Karen Blixen & Joy Adamson: two white women who've made a mark for themselves in Africa. At a time when the continent was off the grid for most travelers, these two bravely put themselves at the task of carving their own niche on wild foreign soil. Karen is of course best known for "Out of Africa" while Joy shared the limelight with a lioness called "Elsa".
Since my flight out of Nairobi wasn't leaving until 10:55 PM, I practically had one whole day in the city. I wasn't keen on merely staying at my hotel room watching B-rated movies - never mind if one caught my attention only because it was shot in the Philippines. So I took it one step better: visit two locations that inspired two Oscar-award winning movies instead.
|Kivi Milimani Hotel|
|Tinikling on a B-rated movie|
In 1917, Karen and her then husband Baron Bror von Blixen Fincke bought this house and made it the centerpiece of their 4,500-acre coffee plantation farm. Unfortunately, not only did their relationship failed, she got syphilis from him. She then met big game hunter Denys Finch Hatton who became her lover. Fate wasn't too kind: Denys died on a plane crash and the coffee farm became unprofitable.
|Karen Blixen's former home is now a museum|
|Karen's favorite spot from where she could see the Ngong Hills|
Karen called it quits and headed back to her native Denmark. Her passion for writing took a full swing using Isak Denisen as pen name. Among the books she authored, "Out of Africa" waxed lyrical about her years spent in Kenya, eventually getting the nod of Hollywood to adapt it to film in 1985. The movie, which starred Meryl Streep, Robert Redford and Klaus Maria Brandauer, won the Oscars for Best Picture.
|Joy Adamson's house at Elsamere|
|Lake Naivasha as seen from Elsamere|
As day guests of the Centre, part of our visit was watching a video documenting the couple's life with Elsa the lioness. In 1956, Elsa was one of three cubs that got orphaned after George shot their mother in self-defense. While Elsa's siblings were sent away to the Rotterdam Zoo in the Netherlands, Joy took care of Elsa like any mother would. The cub naturally trusted Elsa and the two bonded so closely.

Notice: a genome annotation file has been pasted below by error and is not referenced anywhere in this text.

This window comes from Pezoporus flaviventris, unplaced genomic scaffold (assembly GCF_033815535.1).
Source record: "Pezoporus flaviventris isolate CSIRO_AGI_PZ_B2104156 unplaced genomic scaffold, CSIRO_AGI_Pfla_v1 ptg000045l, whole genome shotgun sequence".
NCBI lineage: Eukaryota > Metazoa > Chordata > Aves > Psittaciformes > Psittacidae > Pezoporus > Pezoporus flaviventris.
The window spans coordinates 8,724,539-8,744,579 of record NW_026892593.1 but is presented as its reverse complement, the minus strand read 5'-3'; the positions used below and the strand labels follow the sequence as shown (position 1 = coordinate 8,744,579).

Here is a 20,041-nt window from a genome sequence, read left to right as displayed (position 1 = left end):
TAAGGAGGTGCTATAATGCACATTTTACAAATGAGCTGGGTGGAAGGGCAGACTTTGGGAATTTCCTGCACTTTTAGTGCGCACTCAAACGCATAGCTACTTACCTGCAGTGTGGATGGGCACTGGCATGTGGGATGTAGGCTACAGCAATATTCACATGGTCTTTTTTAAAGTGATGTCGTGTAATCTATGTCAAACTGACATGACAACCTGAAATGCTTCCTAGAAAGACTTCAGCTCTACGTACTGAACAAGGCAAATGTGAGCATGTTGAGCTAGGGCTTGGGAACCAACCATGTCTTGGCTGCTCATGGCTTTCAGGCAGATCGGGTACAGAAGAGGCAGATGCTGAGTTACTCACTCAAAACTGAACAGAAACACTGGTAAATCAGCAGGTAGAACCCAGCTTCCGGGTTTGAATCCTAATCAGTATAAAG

In an effort to re-introduce Elsa to the wild, Joy spent so much time training the animal to hunt and survive in the African bush. Elsa eventually passed her training. But as one can just imagine, the moment of separation was quite both a heartache and joy. Elsa was finally on her own. A year later, the Adamsons returned to Kenya searching for her. They found her. Amazingly, Elsa still remembered them, even introducing them to her own 3 cubs. Sadly in 1961, Elsa's life as a mother was short-lived after succumbing to illness. Her 3 cubs were subsequently released to Serengeti.
Besides being a naturalist, Joy is an author and artist (her paintings are hung at the museum). So inspired Joy was with Elsa she came up with the book "Born Free" which chronicled her life as a surrogate mother to an orphaned big cat. Five years after Elsa's death, a movie based on the same book was produced, earning for itself critical recognition and a nod at both the Oscars and Golden Globe.
While Joy and George both continued to work on conservation projects post-Elsa, their lives and interests took different paths. They never got divorced yet they remained civil to each other. In 1980, 69-year-old Joy was murdered by a former employee. Her legacy of course continues to this day with the Elsa Conservation Trust which has for many years committed its resources to wildlife conservation and public awareness programs.
Back at the hotel later in the afternoon (where I had already checked-out earlier in the morning), I grabbed my bag stored for safekeeping. With no room to change clothes prior to a long flight, the front desk clerk was kind enough to let me use the pool shower. The water was warm and relaxing but mind was preoccupied with the thoughts of Karen and Joy and what they did in Kenya. As for me, the best I could do right at that moment was hum "Born Free".